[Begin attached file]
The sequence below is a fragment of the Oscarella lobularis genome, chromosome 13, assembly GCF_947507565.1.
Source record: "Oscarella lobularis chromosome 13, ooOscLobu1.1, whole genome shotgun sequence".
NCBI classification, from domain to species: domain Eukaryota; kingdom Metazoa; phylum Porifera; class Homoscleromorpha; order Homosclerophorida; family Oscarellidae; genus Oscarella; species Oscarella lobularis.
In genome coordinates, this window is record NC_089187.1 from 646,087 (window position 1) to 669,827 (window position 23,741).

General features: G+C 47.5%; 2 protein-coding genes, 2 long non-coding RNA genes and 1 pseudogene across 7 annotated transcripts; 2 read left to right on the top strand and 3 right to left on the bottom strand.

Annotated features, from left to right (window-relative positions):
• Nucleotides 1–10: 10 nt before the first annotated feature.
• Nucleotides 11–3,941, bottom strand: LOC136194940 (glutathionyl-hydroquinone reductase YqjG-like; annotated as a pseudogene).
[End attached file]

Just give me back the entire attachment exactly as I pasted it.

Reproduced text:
The sequence below is a fragment of the Oscarella lobularis genome, chromosome 13, assembly GCF_947507565.1.
Source record: "Oscarella lobularis chromosome 13, ooOscLobu1.1, whole genome shotgun sequence".
NCBI classification, from domain to species: domain Eukaryota; kingdom Metazoa; phylum Porifera; class Homoscleromorpha; order Homosclerophorida; family Oscarellidae; genus Oscarella; species Oscarella lobularis.
In genome coordinates, this window is record NC_089187.1 from 646,087 (window position 1) to 669,827 (window position 23,741).

General features: G+C 47.5%; 2 protein-coding genes, 2 long non-coding RNA genes and 1 pseudogene across 7 annotated transcripts; 2 read left to right on the top strand and 3 right to left on the bottom strand.

Annotated features, from left to right (window-relative positions):
• Nucleotides 1–10: 10 nt before the first annotated feature.
• Nucleotides 11–3,941, bottom strand: LOC136194940 (glutathionyl-hydroquinone reductase YqjG-like; annotated as a pseudogene).